“We will have a degree plan in archeology to present soon,” Patterson told the trustees. “Our intent is to find a second evangelical archaeologist and eventually offer Ph.D. work in the program. Only a handful of schools in this country offer doctoral work in archaeology, so for us to step into this void at this time is a tremendous opportunity.”


One of the key elements in the founding of Southwestern Seminary was B.H. Carroll’s vision to make evangelism central to the curriculum. To ensure this, Carroll proposed the “Chair of Fire” for a professor of evangelism to teach evangelism courses. As early as 1906, two years before the seminary opened its doors, Carroll mentioned the “Chair of Fire” in his letters imploring a young Abilene pastor named L.R. Scarborough to be its first occupant. When Scarborough accepted the invitation in 1908, he became the first professor of evangelism in the history of theological education.

In October 1982, seminary trustees renamed the “Chair of Fire” the L.R. Scarborough Chair of Evangelism (Chair of Fire) and chose Roy Fish to fill it. Fish retired this summer to take the position of interim president of the North American Mission Board.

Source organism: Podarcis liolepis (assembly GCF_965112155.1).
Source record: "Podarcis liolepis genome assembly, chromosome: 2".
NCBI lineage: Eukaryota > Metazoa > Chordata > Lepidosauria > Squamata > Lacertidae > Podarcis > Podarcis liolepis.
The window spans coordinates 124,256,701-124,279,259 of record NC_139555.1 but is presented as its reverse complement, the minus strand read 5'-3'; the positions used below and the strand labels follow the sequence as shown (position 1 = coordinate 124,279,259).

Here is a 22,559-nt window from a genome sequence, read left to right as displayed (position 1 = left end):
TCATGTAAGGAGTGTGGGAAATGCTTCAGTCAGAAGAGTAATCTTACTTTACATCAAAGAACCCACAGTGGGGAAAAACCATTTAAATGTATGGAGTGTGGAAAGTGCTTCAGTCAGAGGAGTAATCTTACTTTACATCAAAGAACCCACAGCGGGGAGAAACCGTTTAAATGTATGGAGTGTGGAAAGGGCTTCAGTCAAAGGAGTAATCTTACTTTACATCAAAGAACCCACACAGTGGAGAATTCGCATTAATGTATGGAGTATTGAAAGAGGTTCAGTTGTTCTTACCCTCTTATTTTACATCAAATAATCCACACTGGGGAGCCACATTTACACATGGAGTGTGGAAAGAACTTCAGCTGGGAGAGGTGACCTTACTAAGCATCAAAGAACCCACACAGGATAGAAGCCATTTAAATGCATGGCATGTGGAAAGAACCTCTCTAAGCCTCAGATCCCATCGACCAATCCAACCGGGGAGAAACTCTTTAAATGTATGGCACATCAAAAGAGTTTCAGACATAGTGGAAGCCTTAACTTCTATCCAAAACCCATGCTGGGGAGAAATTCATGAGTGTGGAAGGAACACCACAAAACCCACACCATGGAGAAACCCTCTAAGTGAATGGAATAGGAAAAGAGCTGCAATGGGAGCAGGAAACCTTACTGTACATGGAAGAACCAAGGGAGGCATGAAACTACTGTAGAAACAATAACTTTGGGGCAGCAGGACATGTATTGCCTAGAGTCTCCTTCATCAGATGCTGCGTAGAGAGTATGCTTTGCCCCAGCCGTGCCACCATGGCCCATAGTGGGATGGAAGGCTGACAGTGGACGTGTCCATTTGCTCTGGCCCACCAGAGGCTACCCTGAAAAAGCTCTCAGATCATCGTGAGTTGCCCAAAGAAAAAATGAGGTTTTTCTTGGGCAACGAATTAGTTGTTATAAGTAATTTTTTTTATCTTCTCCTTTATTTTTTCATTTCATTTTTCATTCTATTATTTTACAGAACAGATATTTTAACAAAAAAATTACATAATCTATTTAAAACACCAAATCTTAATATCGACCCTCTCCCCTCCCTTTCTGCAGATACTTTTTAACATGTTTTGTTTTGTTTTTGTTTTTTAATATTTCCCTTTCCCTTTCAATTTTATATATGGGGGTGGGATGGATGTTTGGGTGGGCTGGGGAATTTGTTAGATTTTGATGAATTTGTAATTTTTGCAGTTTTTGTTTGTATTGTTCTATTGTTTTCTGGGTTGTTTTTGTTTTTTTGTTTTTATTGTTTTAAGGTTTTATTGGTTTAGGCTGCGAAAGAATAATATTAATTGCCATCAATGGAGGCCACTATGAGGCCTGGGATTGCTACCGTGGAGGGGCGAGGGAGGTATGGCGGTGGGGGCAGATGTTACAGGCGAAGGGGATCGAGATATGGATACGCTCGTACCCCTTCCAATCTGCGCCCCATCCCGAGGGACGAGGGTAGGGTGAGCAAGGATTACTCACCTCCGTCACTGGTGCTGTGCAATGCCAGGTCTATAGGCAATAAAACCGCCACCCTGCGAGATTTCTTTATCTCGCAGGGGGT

To fill this vacancy, trustees accepted the recommendation of their academic administration committee and unanimously selected Paige Patterson to occupy the chair.

In a letter recommending Patterson to the board, Executive Vice President and Provost Craig Blaising noted that Patterson is known across the convention for his work in evangelism.

“Practically every week he is in an evangelistic meeting, and over the course of his ministry the Lord has used him to lead thousands to Christ,” Blaising wrote. “Passion for the lost, effectiveness in winning them, and gospel proclamation with theological depth, clarity, and, above all, fidelity to God’s word — all these characterize our president.”

Trustee chairman McClain said, “I know of no one on our faculty who would be a better example to our students of personal evangelism and witnessing.”

In other business: